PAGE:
My first drive was in a 2020 Ram 2500 Laramie with 6.4L Hemi gas engine and the new ZF automatic 8-speed transmission that came out last year. A crew cab, air ride, power running boards and a 12 in center stack screen. I can even listen to Willie Nelsen on the way to Estes. We were trailering a 2020 Cimarron Freedom toy hauler that Transwest sells. The Cimarron is made for mountain trails with more clearance under the trailer, the black and gray tank don’t hang down. The tires are 14 ply made for rough roads. Spread axles for better weight distribution, with a dove tail rubber floor with an 8 foot ramp. Easy to load side by sides and ATV’s. The Outlaw conversion in the living quarters is top notch with real wood, full kitchen, bathroom and beds. The floor in the garage is all rubber with E-track all the way on both sides of the floor for tying down the toys. Plenty of cabinets, LED lights, well insulated. The doors to the garage are raised so you can hose out the mud and not get where you sleep wet. Since it’s a well-built heavy duty trailer, it’s just pushing a button for the hydraulic jack to get the floor level. I have a fun job, up on the mountains driving new rigs and off-roading. ❖

My first jeep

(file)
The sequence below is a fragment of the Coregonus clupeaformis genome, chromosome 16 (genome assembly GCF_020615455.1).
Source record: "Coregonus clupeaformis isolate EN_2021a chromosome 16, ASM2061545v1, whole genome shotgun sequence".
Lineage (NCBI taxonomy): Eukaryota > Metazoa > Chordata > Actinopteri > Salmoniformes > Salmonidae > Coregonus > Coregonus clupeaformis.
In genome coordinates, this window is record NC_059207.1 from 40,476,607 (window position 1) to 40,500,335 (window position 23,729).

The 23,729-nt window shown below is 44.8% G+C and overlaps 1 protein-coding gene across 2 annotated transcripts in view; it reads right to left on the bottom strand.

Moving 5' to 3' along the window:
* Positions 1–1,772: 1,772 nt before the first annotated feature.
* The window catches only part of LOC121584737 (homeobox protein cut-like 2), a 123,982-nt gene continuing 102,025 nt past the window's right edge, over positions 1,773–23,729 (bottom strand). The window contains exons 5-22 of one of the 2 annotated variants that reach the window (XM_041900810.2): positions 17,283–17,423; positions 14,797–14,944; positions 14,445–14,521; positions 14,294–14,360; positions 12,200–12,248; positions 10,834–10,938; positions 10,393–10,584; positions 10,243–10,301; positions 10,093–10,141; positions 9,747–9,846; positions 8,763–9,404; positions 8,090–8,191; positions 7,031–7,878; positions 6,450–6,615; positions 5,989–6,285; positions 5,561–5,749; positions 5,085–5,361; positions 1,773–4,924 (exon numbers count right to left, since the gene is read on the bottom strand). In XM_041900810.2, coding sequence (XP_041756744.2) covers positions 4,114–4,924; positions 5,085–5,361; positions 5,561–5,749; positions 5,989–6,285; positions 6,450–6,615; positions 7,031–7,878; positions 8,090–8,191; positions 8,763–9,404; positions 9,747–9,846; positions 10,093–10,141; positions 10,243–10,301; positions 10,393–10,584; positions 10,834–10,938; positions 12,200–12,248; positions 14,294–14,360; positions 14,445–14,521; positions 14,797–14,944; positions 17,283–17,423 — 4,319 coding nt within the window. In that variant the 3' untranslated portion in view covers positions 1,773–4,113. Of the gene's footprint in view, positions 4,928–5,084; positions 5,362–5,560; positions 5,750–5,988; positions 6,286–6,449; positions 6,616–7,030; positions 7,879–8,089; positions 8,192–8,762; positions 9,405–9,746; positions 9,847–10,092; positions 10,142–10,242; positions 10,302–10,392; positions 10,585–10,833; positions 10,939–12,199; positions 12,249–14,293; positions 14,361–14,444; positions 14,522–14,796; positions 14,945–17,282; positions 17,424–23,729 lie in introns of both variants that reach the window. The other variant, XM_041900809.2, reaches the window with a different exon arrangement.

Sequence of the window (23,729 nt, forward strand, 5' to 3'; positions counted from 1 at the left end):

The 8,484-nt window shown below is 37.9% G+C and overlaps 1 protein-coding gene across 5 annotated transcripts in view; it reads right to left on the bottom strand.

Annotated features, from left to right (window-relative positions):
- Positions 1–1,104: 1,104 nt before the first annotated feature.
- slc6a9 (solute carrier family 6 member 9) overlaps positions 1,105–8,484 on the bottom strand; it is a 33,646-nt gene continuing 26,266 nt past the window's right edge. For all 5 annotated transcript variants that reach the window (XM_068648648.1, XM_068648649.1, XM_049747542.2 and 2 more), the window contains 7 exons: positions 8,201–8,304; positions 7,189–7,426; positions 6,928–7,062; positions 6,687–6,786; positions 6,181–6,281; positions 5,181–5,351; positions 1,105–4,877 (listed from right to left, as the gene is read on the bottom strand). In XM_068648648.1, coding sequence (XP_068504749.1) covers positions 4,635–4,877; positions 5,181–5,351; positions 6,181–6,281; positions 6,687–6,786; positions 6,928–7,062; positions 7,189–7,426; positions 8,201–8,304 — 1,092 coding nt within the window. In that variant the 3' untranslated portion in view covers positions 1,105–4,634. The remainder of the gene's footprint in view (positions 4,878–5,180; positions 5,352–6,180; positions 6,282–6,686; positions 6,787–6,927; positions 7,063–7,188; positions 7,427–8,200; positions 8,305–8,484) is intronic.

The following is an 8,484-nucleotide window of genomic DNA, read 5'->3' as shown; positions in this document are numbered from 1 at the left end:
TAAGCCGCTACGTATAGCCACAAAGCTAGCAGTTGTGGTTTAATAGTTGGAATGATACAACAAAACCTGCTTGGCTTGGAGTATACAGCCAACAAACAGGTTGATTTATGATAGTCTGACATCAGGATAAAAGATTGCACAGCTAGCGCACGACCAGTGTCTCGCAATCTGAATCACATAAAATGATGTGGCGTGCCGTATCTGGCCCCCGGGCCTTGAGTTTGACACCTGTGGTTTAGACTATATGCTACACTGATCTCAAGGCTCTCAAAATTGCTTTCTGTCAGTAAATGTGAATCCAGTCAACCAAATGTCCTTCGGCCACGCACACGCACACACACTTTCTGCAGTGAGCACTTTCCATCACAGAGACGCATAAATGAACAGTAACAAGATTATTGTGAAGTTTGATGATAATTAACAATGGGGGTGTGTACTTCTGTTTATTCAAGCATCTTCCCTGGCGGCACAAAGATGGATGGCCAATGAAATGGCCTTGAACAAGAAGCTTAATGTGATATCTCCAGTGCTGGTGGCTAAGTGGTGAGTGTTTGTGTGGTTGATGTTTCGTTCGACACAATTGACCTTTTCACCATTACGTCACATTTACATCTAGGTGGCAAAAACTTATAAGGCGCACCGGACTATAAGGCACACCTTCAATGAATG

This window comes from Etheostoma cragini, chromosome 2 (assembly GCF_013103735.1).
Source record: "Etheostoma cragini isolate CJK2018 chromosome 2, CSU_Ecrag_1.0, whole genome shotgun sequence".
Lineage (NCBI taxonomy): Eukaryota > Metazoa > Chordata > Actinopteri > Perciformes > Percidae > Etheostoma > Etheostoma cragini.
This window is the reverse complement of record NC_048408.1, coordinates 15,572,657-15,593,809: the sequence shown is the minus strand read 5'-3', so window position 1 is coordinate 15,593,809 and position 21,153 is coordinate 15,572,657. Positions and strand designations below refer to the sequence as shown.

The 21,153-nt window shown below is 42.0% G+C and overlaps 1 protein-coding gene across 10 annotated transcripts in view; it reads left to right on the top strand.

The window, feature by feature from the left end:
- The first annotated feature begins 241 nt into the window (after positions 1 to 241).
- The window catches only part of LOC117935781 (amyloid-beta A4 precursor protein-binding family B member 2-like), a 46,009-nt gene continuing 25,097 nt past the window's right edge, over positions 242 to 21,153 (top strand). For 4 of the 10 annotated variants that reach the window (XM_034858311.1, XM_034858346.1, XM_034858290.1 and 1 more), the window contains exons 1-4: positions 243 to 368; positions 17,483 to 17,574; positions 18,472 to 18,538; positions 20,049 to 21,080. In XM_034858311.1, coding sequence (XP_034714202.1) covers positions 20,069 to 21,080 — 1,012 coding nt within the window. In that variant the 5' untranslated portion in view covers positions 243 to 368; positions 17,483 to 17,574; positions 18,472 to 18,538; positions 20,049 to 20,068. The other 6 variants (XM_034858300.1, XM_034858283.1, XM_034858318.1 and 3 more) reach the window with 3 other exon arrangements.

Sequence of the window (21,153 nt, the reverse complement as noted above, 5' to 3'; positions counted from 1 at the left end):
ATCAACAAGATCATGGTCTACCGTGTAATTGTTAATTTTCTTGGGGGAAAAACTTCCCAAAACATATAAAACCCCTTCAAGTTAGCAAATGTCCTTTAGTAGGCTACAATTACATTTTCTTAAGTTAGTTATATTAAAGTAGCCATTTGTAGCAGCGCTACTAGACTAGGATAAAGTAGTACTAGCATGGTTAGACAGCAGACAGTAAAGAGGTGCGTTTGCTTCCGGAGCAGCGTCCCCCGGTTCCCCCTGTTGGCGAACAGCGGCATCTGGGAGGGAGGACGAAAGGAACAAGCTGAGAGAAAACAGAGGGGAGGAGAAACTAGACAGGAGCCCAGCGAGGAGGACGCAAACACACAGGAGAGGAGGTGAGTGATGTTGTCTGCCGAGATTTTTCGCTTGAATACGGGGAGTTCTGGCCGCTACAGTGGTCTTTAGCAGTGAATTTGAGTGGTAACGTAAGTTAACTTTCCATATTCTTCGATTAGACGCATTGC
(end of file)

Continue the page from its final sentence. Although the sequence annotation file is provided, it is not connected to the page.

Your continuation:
I’ve owned lots of trucks. Had a few trucks that I rebuilt as project trucks for videos. But this is my first Jeep. I have a side-by-side and many ATVs, so this is like a bigger side-by-side and way cheaper than a Razor. It’s a 1987 Wrangler, the first one. The last year for Jeep CJ7 was 1986. I’ve always wanted a Jeep, from clear back in the 1970s watching Billy Jack movies. Several of his five Billy Jack movies had Jeep CJ5s. One movie he drove a International Scout. When I worked for Al Ward Feedlot, I used Coach Willard’s CJ2 to check the feed bunks. You couldn’t hurt that Jeep, never used oil, never leaked oil. But I picked a cheap Jeep that had problems, not leaking oil but mostly electrical. When you buy an old jeep, it usually has had several owners. So did mine, it came with a AMC carbureted 4.2L inline 6 and a Peugeot transmission. The owner I bought it from put in a Chrysler 5-speed transmission and a 4.0L inline 6 HO with fuel injection out of a 1996 Jeep Cherokee. One owner put on 2 inch longer shackle hangers and lowered the transfer case to keep the axle pinion angles right. I put on 33 inch tires making it 3.5 inches taller than stock. The hard stuff has already been done, new gauges, custom aluminum dash, KC lights and bull bar.